MiMedx CEO Out Following Company Restatement of Historical Financial Statements
Shares of MiMedx are down more than 31 percent this morning following the abrupt resignation of Board Chairman and Chief Executive Officer Parker H. "Pete" Petit. Additionally, William C. “Bill” Taylor resigned as president and chief operating officer.
The resignation comes weeks after the Marietta, Ga.-based company was forced to restate its historical financial statements for 2012 to 2016 and part of 2017 following an audit that raised questions about earnings and its sales practices. As a result of the investigation, the company was forced to withdraw its financial guidance for 2018.
The financial concerns forced MiMedx to replace its top financial officers. Michael J. Senken resigned as chief financial officer and John E. Cranston abruptly stepped down from his role as corporate controller and treasurer. MiMedx announced the latest resignations in a filing with the U.S. Securities and Exchange Commission this morning. Although Petit resigned from his role as CEO and his chairmanship position, he will remain a director on the board.
In its announcement, the company board of directors said the resignations of Petit and Taylor are directly linked to the financial misstatements the company made over that more than a four-year period. The board of directors said in the SEC filing that the removal of Petit and Taylor are based on the board’s “business judgment regarding the company’s leadership and direction.”
More bad news could come from the company regarding the restating of its financial records. The board said that other actions could come “based, at least in part, on information from the investigation.”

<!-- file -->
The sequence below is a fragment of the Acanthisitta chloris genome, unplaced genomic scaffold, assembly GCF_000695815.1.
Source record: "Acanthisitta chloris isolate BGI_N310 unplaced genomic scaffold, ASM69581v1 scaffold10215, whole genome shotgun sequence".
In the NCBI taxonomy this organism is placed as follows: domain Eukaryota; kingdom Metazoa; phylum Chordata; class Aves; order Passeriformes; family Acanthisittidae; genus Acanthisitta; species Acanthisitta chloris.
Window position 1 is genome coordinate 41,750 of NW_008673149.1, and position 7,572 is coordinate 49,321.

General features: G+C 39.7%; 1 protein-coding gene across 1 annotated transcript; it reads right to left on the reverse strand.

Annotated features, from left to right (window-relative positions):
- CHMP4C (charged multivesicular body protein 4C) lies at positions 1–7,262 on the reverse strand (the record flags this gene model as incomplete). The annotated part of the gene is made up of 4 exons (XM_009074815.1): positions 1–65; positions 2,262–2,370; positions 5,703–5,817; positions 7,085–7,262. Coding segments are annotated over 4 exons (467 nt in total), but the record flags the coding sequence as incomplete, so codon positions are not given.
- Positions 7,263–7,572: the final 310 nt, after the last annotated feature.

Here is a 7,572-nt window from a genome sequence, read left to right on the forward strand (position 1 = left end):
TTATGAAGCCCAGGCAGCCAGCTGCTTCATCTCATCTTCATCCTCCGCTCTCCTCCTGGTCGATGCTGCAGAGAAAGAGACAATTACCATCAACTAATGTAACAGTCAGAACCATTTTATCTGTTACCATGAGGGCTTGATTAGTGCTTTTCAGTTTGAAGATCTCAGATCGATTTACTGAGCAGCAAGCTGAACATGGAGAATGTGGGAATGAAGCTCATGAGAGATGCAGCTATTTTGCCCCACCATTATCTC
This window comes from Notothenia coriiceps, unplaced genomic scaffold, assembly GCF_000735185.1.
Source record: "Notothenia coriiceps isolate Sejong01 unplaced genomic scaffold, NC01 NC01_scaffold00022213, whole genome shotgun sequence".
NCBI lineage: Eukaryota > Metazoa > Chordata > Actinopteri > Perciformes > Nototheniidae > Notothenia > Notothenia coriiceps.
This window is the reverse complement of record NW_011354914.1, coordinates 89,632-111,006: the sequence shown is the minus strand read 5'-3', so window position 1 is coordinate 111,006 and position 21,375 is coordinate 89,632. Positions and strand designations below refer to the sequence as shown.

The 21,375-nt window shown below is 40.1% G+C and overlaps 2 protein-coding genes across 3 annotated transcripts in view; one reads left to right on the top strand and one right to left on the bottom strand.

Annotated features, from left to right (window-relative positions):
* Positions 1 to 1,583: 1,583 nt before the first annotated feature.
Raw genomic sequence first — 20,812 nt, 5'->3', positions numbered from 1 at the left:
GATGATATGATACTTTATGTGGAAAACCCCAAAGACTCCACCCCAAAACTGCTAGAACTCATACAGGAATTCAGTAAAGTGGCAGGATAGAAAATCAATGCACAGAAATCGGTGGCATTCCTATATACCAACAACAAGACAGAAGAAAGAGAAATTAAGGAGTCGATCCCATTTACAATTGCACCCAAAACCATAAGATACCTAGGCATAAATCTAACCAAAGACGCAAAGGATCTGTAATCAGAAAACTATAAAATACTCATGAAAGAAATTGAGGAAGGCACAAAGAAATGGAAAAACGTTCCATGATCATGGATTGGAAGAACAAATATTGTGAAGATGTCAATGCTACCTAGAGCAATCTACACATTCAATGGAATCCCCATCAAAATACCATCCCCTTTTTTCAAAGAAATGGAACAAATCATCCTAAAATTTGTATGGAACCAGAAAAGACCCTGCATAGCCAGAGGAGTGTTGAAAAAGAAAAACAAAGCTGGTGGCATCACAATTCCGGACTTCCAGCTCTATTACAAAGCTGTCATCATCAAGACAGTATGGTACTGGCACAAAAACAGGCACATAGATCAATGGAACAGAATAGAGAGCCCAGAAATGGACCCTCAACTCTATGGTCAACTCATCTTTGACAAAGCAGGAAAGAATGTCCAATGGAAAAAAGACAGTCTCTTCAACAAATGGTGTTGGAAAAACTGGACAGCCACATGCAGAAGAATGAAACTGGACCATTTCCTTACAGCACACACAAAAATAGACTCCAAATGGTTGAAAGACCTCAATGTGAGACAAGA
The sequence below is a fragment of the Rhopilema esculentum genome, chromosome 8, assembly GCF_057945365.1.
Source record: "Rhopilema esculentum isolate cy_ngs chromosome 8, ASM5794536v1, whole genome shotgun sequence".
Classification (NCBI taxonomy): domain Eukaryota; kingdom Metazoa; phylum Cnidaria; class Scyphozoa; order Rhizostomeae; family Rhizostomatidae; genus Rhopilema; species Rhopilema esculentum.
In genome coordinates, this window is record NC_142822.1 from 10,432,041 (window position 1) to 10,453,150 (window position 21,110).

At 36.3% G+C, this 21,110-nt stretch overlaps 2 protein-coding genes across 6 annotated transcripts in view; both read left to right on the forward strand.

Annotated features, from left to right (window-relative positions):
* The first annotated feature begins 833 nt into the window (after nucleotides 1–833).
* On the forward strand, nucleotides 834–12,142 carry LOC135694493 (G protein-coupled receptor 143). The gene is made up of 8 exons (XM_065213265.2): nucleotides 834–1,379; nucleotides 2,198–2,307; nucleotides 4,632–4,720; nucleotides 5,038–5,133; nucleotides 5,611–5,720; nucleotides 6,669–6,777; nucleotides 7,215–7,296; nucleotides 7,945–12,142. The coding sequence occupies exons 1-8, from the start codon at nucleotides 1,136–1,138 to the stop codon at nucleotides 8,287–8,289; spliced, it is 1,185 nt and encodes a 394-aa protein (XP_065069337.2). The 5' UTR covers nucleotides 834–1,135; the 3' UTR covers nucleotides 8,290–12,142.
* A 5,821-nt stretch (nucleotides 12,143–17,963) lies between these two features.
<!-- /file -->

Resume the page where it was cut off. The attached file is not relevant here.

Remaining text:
Things have been looking grim for MiMedx management for some time. The company has been beset by short-sellers who have been hyper-critical of the company’s sales practice. At the J.P. Morgan Healthcare Conference in January, short seller Marc Cohodes confronted Petit in a breakout session and accused the company of counting distributors as customers in order to inflate sales, which he referred to as “channel-stuffing fraud.” Cohodes cited a number of former MiMedx whistleblowing employees who raised concern over the company’s alleged practices. Last fall short sellers Aurelius Value and Viceroy Research both published negative reports on MiMedx that included accusations of channel-stuffing as well make claims that the U.S. Department of Veterans Affairs is investigating the company.
Over the past year, Petit, who is politically connected to a number of high profile Republicans and allegedly demanded his employees make contributions to Republican campaigns, has fought against Cohodes and other short sellers in court.
The Atlanta Journal Constitution, which has closely followed the MiMedx controversies, said that as allegations against the company worsened, MiMedx has “come under scrutiny from the U.S. Department of Justice, the U.S. Securities and Exchange Commission, the Department of Veterans Affairs and the Food and Drug Administration.” Additionally, MiMedx is embroiled in lawsuits with shareholders and former employees, the AJC added. In May three VA employees were indicted on charges they accepted bribes from MiMedx for pushing the company’s wound care products.
As MiMedx looks to move forward, the company tapped David Coles, a Managing Director with Alvarez & Marsal, to serve as MiMedx’s interim CEO. Charles R. Evans, previously the lead independent director, has been named chairman of the board.